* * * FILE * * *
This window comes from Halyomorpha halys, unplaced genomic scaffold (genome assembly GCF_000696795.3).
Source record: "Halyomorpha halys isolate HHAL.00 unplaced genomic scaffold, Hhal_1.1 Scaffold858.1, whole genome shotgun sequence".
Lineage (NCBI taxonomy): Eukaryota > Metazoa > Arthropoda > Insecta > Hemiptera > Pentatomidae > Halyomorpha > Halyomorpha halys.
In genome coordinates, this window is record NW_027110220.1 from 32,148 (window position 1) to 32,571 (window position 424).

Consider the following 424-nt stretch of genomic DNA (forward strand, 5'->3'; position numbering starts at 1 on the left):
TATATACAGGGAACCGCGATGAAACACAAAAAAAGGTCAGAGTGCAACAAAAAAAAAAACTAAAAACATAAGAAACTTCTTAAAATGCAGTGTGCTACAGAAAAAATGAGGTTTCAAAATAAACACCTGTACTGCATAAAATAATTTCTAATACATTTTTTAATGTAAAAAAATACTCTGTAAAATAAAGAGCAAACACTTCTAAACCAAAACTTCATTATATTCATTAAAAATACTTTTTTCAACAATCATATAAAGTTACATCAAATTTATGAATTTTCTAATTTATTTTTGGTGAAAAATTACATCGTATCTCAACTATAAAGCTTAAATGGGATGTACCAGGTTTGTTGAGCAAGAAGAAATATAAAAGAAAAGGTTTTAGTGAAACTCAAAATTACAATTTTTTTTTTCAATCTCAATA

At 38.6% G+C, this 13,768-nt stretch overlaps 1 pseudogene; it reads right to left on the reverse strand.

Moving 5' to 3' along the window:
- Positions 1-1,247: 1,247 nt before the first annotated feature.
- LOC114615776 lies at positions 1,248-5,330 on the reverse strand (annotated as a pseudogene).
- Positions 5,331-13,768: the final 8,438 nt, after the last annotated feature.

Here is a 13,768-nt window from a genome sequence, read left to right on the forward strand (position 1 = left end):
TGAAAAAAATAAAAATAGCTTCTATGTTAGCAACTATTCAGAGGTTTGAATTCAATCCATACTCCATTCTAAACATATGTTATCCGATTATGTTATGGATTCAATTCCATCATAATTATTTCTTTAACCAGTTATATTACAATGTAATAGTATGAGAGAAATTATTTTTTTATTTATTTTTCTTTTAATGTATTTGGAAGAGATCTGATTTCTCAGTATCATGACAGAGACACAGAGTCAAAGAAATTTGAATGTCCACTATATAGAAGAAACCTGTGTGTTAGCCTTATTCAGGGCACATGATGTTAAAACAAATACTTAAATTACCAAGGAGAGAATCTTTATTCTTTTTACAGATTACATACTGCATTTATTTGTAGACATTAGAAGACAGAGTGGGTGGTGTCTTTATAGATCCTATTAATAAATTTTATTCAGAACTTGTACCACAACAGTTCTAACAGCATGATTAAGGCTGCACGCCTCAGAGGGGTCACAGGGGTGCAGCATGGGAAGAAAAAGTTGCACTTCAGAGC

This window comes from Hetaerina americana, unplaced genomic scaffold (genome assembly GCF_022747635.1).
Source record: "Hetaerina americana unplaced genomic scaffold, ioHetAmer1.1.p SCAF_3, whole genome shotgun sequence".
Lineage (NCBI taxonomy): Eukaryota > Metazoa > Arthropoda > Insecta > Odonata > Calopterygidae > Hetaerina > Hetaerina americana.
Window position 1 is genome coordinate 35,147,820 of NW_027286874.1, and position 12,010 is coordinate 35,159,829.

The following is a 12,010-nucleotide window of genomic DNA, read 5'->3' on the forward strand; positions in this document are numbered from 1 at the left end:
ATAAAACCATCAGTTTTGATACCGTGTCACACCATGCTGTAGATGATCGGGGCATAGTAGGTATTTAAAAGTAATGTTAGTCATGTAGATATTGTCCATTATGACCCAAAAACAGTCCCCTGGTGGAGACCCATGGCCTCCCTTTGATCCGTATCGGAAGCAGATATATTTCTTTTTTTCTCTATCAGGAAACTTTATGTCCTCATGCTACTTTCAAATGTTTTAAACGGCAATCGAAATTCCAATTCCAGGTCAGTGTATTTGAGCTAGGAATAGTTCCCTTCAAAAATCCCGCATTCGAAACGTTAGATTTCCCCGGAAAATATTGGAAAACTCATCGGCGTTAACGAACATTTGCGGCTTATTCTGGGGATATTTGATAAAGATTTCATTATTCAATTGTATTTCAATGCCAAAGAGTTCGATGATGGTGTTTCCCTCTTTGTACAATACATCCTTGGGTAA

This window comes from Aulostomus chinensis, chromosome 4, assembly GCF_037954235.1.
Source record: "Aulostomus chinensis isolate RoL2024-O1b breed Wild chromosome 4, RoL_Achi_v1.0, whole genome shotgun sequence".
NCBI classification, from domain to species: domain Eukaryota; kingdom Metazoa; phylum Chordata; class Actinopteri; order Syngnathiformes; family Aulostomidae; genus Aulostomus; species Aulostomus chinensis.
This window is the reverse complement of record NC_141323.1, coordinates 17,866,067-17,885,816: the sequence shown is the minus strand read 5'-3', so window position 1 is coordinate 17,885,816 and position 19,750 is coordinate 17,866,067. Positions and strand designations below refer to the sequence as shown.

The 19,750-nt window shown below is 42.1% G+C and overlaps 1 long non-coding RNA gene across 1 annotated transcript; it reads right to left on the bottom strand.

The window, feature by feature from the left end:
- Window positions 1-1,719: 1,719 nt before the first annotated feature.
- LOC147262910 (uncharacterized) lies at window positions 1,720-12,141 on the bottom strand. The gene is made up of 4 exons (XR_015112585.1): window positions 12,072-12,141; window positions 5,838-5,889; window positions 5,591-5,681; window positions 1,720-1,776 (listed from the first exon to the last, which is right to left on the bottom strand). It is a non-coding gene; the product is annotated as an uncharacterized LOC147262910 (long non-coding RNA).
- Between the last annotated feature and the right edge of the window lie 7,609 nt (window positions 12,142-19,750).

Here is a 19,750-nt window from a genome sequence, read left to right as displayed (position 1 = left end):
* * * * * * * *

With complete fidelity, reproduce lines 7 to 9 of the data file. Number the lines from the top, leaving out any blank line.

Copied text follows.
At 38.6% G+C, this 13,768-nt stretch overlaps 1 pseudogene; it reads right to left on the reverse strand.

Moving 5' to 3' along the window:
- Positions 1-1,247: 1,247 nt before the first annotated feature.